Warning signs of sudden cardiac death are often missed or misdiagnosed

By John Murphy, MDLinx
Published October 26, 2015

Key Takeaways

Fainting and near drowning events may actually be warnings of sudden cardiac death, according to researchers who presented their results on October 25, 2015 at the annual congress of the South African Heart Association, held in Rustenburg, South Africa.

Such events are often dismissed or misdiagnosed. But they may be due to long QT syndrome (LQTS), said presenter Paul Brink, MBChB, MMed, PhD, professor of internal medicine at Stellenbosch University in Tygerberg, South Africa.

“LQTS is a cardiac disorder associated with blackouts (syncope). It is a treatable cause of sudden death but unfortunately blackouts, being common and most often not serious, are often ignored and the small group with serious events are then missed,” Dr. Brink said. “When presenting to medical services, the underlying cause may also be misdiagnosed.”

In this study, researchers screened relatives of 26 LQTS index cases and identified 203 living patients with the KCNQ1 A341V mutation in South Africa. This mutation has been traced to a common founder couple of Dutch descent in the early 18th century.

The researchers determined that 4 in 5 (79%) of the mutation carriers had experienced syncope. Only 26% of the patients had been diagnosed with LQTS initially and given appropriate treatment, while 40% were incorrectly diagnosed with epilepsy, and 34% were given incorrect explanations such as drowning or sick sinus syndrome.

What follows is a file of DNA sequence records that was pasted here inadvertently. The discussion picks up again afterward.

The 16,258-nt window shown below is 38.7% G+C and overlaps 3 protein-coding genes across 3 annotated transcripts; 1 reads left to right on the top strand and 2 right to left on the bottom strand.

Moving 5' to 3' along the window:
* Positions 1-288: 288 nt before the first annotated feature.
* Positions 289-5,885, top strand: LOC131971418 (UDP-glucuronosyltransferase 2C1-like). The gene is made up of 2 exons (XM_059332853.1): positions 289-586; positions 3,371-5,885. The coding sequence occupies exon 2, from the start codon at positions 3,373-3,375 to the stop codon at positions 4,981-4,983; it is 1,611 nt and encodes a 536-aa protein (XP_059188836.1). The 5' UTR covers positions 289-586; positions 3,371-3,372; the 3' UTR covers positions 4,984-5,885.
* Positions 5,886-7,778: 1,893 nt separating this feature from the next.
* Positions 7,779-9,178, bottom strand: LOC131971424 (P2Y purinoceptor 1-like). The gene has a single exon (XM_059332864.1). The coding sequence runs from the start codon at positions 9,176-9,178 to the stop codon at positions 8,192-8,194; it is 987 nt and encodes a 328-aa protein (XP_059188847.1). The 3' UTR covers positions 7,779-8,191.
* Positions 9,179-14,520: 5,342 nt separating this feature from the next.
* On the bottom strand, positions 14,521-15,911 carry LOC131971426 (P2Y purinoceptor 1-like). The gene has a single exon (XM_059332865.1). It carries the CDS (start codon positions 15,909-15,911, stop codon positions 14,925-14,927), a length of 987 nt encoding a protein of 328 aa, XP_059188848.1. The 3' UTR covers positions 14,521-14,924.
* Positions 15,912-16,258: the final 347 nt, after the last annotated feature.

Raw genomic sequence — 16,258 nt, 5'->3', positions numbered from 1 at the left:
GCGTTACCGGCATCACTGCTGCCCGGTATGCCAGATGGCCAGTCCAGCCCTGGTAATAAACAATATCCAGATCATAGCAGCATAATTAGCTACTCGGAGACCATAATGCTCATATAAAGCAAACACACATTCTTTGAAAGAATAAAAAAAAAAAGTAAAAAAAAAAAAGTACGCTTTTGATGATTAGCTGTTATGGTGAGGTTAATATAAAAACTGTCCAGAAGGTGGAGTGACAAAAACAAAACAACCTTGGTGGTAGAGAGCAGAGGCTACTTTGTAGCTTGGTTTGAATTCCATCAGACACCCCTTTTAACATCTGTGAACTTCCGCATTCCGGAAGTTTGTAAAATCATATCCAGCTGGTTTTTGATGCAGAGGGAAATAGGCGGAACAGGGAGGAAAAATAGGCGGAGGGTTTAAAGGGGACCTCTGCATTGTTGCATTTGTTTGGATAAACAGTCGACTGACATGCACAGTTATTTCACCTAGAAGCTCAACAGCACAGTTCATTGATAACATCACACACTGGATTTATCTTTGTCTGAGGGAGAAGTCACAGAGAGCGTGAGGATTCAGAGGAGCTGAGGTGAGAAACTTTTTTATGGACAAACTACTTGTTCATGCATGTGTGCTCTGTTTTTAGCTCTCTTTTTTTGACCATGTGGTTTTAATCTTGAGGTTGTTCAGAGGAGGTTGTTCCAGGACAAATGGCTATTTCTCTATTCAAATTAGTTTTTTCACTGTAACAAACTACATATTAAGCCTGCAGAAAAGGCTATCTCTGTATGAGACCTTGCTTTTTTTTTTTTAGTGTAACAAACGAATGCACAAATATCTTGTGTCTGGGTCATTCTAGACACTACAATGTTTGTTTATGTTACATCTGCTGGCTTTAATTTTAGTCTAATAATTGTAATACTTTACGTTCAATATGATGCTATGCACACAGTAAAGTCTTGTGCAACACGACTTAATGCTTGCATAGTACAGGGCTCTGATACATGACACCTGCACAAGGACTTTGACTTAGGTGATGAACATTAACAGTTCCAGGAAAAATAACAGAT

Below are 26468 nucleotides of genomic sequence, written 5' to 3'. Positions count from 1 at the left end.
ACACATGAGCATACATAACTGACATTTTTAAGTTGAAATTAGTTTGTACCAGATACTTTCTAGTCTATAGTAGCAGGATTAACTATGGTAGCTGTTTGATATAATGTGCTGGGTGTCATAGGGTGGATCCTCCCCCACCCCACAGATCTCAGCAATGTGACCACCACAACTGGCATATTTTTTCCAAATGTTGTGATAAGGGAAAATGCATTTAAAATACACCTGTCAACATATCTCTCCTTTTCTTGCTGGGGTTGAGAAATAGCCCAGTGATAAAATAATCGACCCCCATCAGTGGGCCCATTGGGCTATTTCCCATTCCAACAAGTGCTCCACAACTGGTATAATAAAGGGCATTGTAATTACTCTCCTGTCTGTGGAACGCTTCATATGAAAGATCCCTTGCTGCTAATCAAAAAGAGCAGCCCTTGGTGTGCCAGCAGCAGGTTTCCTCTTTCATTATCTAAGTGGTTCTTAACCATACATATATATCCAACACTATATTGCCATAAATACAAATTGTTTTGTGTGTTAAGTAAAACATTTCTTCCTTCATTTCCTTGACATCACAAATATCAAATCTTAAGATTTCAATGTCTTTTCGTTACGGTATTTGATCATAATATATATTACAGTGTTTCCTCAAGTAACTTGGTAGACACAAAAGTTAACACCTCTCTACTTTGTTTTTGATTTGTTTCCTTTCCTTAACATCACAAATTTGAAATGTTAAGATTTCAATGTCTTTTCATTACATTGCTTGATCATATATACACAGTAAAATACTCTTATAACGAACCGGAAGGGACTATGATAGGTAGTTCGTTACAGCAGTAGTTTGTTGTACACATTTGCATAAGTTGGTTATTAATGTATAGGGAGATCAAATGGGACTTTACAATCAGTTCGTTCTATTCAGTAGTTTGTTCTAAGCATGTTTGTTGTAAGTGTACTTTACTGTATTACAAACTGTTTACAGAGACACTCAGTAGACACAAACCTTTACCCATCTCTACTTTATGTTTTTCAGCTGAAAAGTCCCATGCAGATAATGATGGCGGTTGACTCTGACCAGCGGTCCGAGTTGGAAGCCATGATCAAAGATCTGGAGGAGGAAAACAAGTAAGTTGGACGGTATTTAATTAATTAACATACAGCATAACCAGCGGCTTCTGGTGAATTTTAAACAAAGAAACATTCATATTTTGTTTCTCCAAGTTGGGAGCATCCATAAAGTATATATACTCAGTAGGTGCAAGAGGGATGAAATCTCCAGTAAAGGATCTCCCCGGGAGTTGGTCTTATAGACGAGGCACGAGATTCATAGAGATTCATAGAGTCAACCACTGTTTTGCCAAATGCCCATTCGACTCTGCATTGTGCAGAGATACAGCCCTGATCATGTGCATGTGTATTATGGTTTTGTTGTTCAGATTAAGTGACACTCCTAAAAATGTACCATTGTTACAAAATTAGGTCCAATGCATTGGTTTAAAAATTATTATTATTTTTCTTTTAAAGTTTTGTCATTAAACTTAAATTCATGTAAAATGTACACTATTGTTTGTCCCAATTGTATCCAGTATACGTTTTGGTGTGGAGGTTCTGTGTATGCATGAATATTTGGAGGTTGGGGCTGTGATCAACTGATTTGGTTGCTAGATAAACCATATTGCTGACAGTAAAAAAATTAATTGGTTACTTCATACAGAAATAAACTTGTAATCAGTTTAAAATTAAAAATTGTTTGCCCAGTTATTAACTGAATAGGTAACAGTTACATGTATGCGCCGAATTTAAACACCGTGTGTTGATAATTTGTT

“Our research shows that many patients with LQTS never see a doctor, or when they do, they are given an inaccurate diagnosis,” Dr. Brink said. “The most common misdiagnosis in living patients was epilepsy, while in those who died it was drowning.”

Of the 203 patients identified, 23 died before age 20. Half of these “drowned” despite being able swimmers, the researchers reported. A 13-year-old girl died on a skating rink while being treated for epilepsy, and a 5-year-old boy “choked on water.”

“The most feared consequence of LQTS is death during a blackout,” Dr. Brink said. ”But a lot of patients do not see a doctor after a first fainting spell, or even subsequent ones. They faint, lie on the ground for a minute or two, wake up and go on with normal life. They may even see alternative medicine practitioners for these seemingly innocuous events.”

Dr. Brink said that he is astonished that so many patients don’t take blackouts seriously and don’t seek medical attention for such episodes. “And to make matters worse, people frequently do not realize that death during a blackout is a harbinger of similar risk to surviving relatives,” he said.

Furthermore, doctors must correctly diagnose such patients, Dr. Brink said. “An incorrect diagnosis of epilepsy, panic attacks, or vasovagal syncope when the problem is an underlying arrhythmia disorder leads to inappropriate management and may be detrimental,” he said. “Sudden deaths can be prevented if people recognize unusual fainting events and take action.”

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